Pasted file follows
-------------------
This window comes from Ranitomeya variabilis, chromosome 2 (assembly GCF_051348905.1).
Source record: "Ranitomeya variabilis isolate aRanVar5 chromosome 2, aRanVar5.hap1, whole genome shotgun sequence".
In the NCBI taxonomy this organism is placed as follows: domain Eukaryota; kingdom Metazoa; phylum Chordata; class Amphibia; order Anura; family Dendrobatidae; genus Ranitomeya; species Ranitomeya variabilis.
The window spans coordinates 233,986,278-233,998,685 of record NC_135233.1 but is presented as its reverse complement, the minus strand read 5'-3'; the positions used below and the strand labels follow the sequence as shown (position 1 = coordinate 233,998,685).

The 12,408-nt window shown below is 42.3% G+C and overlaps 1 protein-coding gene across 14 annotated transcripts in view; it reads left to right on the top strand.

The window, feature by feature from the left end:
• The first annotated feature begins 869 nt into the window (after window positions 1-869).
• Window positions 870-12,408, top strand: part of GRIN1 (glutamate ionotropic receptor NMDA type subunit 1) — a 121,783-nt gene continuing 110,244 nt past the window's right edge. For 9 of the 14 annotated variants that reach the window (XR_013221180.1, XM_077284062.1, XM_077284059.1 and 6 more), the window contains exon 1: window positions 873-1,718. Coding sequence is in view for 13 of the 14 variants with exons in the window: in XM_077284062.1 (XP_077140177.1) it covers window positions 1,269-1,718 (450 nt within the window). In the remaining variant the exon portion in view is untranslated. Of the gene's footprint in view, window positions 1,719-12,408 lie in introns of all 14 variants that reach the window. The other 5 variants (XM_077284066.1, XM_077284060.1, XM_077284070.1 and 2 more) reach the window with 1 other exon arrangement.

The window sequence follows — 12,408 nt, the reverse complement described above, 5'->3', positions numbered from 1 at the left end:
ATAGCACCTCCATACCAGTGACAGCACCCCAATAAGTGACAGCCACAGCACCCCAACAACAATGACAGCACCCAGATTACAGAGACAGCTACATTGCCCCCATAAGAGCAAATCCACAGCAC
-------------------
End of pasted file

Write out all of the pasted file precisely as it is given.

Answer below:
This window comes from Ranitomeya variabilis, chromosome 2 (assembly GCF_051348905.1).
Source record: "Ranitomeya variabilis isolate aRanVar5 chromosome 2, aRanVar5.hap1, whole genome shotgun sequence".
In the NCBI taxonomy this organism is placed as follows: domain Eukaryota; kingdom Metazoa; phylum Chordata; class Amphibia; order Anura; family Dendrobatidae; genus Ranitomeya; species Ranitomeya variabilis.
The window spans coordinates 233,986,278-233,998,685 of record NC_135233.1 but is presented as its reverse complement, the minus strand read 5'-3'; the positions used below and the strand labels follow the sequence as shown (position 1 = coordinate 233,998,685).

The 12,408-nt window shown below is 42.3% G+C and overlaps 1 protein-coding gene across 14 annotated transcripts in view; it reads left to right on the top strand.

The window, feature by feature from the left end:
• The first annotated feature begins 869 nt into the window (after window positions 1-869).
• Window positions 870-12,408, top strand: part of GRIN1 (glutamate ionotropic receptor NMDA type subunit 1) — a 121,783-nt gene continuing 110,244 nt past the window's right edge. For 9 of the 14 annotated variants that reach the window (XR_013221180.1, XM_077284062.1, XM_077284059.1 and 6 more), the window contains exon 1: window positions 873-1,718. Coding sequence is in view for 13 of the 14 variants with exons in the window: in XM_077284062.1 (XP_077140177.1) it covers window positions 1,269-1,718 (450 nt within the window). In the remaining variant the exon portion in view is untranslated. Of the gene's footprint in view, window positions 1,719-12,408 lie in introns of all 14 variants that reach the window. The other 5 variants (XM_077284066.1, XM_077284060.1, XM_077284070.1 and 2 more) reach the window with 1 other exon arrangement.

The window sequence follows — 12,408 nt, the reverse complement described above, 5'->3', positions numbered from 1 at the left end:
ATAGCACCTCCATACCAGTGACAGCACCCCAATAAGTGACAGCCACAGCACCCCAACAACAATGACAGCACCCAGATTACAGAGACAGCTACATTGCCCCCATAAGAGCAAATCCACAGCAC